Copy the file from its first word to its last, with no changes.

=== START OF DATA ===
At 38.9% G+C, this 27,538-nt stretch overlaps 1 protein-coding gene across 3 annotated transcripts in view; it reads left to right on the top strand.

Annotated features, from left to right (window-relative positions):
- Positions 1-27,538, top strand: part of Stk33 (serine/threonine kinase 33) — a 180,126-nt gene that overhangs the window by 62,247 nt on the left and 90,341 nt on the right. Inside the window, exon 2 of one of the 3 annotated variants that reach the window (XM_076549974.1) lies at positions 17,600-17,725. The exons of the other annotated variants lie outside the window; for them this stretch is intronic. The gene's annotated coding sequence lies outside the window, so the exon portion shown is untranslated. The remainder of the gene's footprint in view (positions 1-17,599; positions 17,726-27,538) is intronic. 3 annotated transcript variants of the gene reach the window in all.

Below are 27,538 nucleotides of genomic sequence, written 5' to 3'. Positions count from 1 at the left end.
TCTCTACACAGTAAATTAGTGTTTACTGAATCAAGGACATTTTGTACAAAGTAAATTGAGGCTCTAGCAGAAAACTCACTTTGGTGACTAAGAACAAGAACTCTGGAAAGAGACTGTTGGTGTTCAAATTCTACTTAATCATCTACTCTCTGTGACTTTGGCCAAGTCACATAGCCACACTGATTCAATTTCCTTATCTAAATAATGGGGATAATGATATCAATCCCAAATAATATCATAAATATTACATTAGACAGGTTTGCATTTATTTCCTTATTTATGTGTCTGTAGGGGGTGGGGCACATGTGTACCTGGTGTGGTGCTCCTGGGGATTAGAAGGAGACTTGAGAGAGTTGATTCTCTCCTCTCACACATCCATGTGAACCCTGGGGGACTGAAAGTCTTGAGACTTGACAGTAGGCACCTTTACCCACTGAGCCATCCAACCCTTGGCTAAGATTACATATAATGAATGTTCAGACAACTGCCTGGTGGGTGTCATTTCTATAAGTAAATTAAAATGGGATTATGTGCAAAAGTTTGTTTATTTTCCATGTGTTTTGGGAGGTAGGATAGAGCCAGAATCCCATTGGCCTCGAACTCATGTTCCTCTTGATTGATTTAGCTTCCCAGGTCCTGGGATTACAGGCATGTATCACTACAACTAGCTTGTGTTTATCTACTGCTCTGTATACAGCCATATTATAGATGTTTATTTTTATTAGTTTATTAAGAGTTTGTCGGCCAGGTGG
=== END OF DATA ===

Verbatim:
At 38.9% G+C, this 27,538-nt stretch overlaps 1 protein-coding gene across 3 annotated transcripts in view; it reads left to right on the top strand.

Annotated features, from left to right (window-relative positions):
- Positions 1-27,538, top strand: part of Stk33 (serine/threonine kinase 33) — a 180,126-nt gene that overhangs the window by 62,247 nt on the left and 90,341 nt on the right. Inside the window, exon 2 of one of the 3 annotated variants that reach the window (XM_076549974.1) lies at positions 17,600-17,725. The exons of the other annotated variants lie outside the window; for them this stretch is intronic. The gene's annotated coding sequence lies outside the window, so the exon portion shown is untranslated. The remainder of the gene's footprint in view (positions 1-17,599; positions 17,726-27,538) is intronic. 3 annotated transcript variants of the gene reach the window in all.

Below are 27,538 nucleotides of genomic sequence, written 5' to 3'. Positions count from 1 at the left end.
TCTCTACACAGTAAATTAGTGTTTACTGAATCAAGGACATTTTGTACAAAGTAAATTGAGGCTCTAGCAGAAAACTCACTTTGGTGACTAAGAACAAGAACTCTGGAAAGAGACTGTTGGTGTTCAAATTCTACTTAATCATCTACTCTCTGTGACTTTGGCCAAGTCACATAGCCACACTGATTCAATTTCCTTATCTAAATAATGGGGATAATGATATCAATCCCAAATAATATCATAAATATTACATTAGACAGGTTTGCATTTATTTCCTTATTTATGTGTCTGTAGGGGGTGGGGCACATGTGTACCTGGTGTGGTGCTCCTGGGGATTAGAAGGAGACTTGAGAGAGTTGATTCTCTCCTCTCACACATCCATGTGAACCCTGGGGGACTGAAAGTCTTGAGACTTGACAGTAGGCACCTTTACCCACTGAGCCATCCAACCCTTGGCTAAGATTACATATAATGAATGTTCAGACAACTGCCTGGTGGGTGTCATTTCTATAAGTAAATTAAAATGGGATTATGTGCAAAAGTTTGTTTATTTTCCATGTGTTTTGGGAGGTAGGATAGAGCCAGAATCCCATTGGCCTCGAACTCATGTTCCTCTTGATTGATTTAGCTTCCCAGGTCCTGGGATTACAGGCATGTATCACTACAACTAGCTTGTGTTTATCTACTGCTCTGTATACAGCCATATTATAGATGTTTATTTTTATTAGTTTATTAAGAGTTTGTCGGCCAGGTGG